Last updated: August 24. 2013 9:57PM - 129 Views

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LIMA While a police detective said Hager Church confessed to beating a woman to death during a robbery last week, the case is far from over as attorneys began the process Wednesday that will determine whether he lives or dies.



Church and his attorneys, Bill Kluge and Steve Chamberlain, appeared at his arraignment in Allen County Common Pleas Court to enter not guilty pleas to aggravated murder and aggravated robbery along with a death penalty specification and repeat violent offender specification.



The first pretrial hearing is scheduled for Tuesday before Judge Richard Warren.



Church, 25, is charged in the Aug. 16 slaying of Debra Henderson inside her home at 619 Woodward Ave. Police officials said Church beat Henderson to death during a robbery. She died of head injuries.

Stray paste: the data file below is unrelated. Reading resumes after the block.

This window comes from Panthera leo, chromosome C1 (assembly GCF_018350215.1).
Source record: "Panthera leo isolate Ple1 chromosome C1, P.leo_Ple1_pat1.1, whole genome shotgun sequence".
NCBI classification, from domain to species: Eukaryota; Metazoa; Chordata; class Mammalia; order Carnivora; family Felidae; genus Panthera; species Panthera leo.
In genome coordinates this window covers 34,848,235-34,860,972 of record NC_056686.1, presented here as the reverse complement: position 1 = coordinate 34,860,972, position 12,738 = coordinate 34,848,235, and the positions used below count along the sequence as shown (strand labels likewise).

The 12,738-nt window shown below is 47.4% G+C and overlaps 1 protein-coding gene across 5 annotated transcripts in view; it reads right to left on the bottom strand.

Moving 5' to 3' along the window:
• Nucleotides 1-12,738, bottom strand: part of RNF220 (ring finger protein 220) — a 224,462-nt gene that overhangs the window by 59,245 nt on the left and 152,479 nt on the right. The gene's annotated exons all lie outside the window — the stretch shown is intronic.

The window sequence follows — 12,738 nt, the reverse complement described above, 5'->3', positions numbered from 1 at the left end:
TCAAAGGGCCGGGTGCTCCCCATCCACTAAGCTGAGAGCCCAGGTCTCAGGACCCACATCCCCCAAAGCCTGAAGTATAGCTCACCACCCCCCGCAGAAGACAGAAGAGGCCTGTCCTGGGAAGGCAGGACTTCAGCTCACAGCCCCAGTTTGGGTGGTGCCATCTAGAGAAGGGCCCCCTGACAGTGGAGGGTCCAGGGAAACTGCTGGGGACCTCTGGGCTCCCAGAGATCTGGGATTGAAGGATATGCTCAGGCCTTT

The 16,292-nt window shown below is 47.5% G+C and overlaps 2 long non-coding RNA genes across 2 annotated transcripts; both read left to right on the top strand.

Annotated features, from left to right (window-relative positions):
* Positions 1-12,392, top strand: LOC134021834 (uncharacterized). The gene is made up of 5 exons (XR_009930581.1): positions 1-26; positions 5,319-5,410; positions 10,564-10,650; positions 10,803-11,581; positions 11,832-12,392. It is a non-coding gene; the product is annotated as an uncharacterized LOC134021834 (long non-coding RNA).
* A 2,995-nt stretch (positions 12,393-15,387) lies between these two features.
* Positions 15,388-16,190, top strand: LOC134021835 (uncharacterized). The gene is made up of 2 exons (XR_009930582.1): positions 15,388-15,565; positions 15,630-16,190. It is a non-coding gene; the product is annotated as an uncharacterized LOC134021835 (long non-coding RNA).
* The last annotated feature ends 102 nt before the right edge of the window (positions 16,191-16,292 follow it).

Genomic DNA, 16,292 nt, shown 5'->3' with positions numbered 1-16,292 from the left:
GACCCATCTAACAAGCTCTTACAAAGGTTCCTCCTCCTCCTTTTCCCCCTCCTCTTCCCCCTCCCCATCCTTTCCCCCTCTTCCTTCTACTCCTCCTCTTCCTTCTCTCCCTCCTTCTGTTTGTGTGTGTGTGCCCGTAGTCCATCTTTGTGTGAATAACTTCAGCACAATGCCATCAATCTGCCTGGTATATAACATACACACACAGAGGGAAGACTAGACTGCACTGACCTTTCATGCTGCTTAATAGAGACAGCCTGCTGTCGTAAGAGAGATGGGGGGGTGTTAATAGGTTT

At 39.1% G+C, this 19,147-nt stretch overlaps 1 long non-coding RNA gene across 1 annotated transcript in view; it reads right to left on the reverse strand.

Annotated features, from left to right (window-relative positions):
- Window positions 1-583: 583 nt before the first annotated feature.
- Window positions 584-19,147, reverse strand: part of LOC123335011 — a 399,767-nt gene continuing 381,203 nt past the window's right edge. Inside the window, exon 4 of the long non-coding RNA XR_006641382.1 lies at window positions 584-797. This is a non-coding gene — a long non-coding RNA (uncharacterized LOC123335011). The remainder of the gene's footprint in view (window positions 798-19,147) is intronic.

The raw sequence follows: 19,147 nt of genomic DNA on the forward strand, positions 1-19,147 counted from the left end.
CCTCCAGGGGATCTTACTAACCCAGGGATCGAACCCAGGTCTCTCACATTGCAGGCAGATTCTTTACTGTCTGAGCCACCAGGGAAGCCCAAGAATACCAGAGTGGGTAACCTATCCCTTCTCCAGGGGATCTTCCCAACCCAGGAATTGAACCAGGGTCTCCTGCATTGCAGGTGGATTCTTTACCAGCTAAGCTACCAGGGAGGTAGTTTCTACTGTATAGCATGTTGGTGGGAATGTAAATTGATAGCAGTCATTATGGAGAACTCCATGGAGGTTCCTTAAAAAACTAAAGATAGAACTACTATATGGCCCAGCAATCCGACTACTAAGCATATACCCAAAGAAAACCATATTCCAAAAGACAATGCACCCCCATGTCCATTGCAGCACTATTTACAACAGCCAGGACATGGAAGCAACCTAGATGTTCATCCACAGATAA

Detective Tim Clark said Church has confessed to the crime.



While the case may sound simple, it likely will be anything but that as it moves through the court system toward trial, likely in six months to a year. Death penalty cases often take on a life of their own with defense attorneys filing numerous motions, including a request to have the trial moved, requests for thousands of dollars to hire experts, and even a request to have the defendant appear in street clothes at the trial.



Kluge is no stranger to death penalty cases having spent nearly a quarter of a century defending people who have committed some of the worst crimes the city has seen. Chamberlain has been an attorney for nearly a quarter of a century but is a relative newcomer to such cases.



In many death penalty cases, the battle is not over guilt or innocence, though a necessary part, the real focus is on the punishment. Prosecutors push for the death penalty arguing the crime is so egregious it deserves the ultimate punishment.



Sometimes deals are cut to avoid a trial, years of appeals and expense, and give families some closure, such as a defendant pleading to charges and agreeing to serve life in prison without parole if prosecutors take the death penalty off the table.



In Allen County, however, under Prosecutor Juergen Waldick, there have been no deals. When Waldick has sought the death penalty he has not used it as a bargaining chip. He leaves it up to the jury on whether to cut a defendant a break.


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